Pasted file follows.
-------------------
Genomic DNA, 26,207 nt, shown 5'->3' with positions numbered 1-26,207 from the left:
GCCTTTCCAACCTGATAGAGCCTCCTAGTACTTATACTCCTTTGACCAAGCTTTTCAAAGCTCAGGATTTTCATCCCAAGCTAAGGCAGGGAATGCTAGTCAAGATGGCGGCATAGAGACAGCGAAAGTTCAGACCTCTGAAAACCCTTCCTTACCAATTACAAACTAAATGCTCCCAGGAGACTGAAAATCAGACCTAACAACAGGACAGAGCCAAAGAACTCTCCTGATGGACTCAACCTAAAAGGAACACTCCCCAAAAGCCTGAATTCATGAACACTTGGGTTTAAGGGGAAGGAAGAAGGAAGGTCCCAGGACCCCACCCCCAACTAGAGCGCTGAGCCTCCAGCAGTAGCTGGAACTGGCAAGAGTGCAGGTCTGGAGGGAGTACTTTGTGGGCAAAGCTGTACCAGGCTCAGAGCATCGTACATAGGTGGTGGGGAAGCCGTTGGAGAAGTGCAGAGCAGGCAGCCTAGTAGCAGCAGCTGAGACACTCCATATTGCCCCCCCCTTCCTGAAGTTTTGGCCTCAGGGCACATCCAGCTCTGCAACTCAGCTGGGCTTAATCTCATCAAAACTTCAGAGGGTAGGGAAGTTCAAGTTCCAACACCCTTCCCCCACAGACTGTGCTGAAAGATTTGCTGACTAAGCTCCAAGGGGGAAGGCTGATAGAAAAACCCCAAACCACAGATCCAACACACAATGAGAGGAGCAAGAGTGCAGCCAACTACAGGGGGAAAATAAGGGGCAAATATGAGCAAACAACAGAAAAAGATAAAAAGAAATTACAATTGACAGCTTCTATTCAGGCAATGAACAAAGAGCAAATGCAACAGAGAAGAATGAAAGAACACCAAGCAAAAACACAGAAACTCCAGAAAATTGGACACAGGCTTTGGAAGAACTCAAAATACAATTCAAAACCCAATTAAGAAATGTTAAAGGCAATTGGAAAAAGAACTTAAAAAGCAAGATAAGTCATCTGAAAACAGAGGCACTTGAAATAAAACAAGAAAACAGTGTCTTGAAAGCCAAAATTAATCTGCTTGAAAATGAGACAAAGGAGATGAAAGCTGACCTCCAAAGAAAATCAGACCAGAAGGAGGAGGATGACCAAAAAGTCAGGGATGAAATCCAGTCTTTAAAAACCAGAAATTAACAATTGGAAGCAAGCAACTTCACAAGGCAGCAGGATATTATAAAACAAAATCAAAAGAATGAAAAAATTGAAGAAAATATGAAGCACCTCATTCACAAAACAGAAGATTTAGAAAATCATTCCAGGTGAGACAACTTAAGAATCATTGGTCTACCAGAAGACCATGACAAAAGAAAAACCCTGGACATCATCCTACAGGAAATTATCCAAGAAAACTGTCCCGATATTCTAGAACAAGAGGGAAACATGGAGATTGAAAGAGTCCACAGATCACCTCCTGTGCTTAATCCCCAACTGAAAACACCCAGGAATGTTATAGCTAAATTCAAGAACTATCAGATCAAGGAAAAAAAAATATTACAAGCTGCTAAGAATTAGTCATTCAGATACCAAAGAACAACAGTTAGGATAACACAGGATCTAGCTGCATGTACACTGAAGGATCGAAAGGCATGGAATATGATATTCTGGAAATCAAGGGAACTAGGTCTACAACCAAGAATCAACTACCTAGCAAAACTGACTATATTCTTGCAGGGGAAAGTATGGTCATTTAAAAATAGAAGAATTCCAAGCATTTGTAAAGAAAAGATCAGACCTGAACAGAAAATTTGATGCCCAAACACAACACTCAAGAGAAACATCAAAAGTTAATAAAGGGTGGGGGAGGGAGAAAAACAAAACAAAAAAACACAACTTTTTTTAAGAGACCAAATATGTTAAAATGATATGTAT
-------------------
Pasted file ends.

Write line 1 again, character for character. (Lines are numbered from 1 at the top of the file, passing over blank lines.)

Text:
Genomic DNA, 26,207 nt, shown 5'->3' with positions numbered 1-26,207 from the left: